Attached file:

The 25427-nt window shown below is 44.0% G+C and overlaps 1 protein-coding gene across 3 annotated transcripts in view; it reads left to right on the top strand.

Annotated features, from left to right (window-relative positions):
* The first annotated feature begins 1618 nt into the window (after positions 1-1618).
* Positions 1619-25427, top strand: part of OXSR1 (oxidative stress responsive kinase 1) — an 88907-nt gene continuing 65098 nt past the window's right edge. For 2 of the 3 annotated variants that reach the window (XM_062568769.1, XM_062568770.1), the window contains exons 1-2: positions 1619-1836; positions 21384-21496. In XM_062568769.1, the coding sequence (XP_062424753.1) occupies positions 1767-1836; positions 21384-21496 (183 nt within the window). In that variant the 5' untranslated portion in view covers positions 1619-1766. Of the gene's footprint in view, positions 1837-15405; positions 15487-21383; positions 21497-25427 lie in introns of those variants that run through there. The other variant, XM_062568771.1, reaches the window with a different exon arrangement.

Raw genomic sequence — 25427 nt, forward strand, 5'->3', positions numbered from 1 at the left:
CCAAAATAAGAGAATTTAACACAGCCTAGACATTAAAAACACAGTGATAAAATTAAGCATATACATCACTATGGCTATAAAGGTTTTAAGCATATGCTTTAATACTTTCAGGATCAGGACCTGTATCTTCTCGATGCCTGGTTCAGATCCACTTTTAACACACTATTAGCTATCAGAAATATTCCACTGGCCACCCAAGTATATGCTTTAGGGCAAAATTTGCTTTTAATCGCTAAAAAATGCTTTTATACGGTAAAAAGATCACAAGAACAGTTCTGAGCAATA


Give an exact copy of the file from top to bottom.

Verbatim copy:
The 25427-nt window shown below is 44.0% G+C and overlaps 1 protein-coding gene across 3 annotated transcripts in view; it reads left to right on the top strand.

Annotated features, from left to right (window-relative positions):
* The first annotated feature begins 1618 nt into the window (after positions 1-1618).
* Positions 1619-25427, top strand: part of OXSR1 (oxidative stress responsive kinase 1) — an 88907-nt gene continuing 65098 nt past the window's right edge. For 2 of the 3 annotated variants that reach the window (XM_062568769.1, XM_062568770.1), the window contains exons 1-2: positions 1619-1836; positions 21384-21496. In XM_062568769.1, the coding sequence (XP_062424753.1) occupies positions 1767-1836; positions 21384-21496 (183 nt within the window). In that variant the 5' untranslated portion in view covers positions 1619-1766. Of the gene's footprint in view, positions 1837-15405; positions 15487-21383; positions 21497-25427 lie in introns of those variants that run through there. The other variant, XM_062568771.1, reaches the window with a different exon arrangement.

Raw genomic sequence — 25427 nt, forward strand, 5'->3', positions numbered from 1 at the left:
CCAAAATAAGAGAATTTAACACAGCCTAGACATTAAAAACACAGTGATAAAATTAAGCATATACATCACTATGGCTATAAAGGTTTTAAGCATATGCTTTAATACTTTCAGGATCAGGACCTGTATCTTCTCGATGCCTGGTTCAGATCCACTTTTAACACACTATTAGCTATCAGAAATATTCCACTGGCCACCCAAGTATATGCTTTAGGGCAAAATTTGCTTTTAATCGCTAAAAAATGCTTTTATACGGTAAAAAGATCACAAGAACAGTTCTGAGCAATA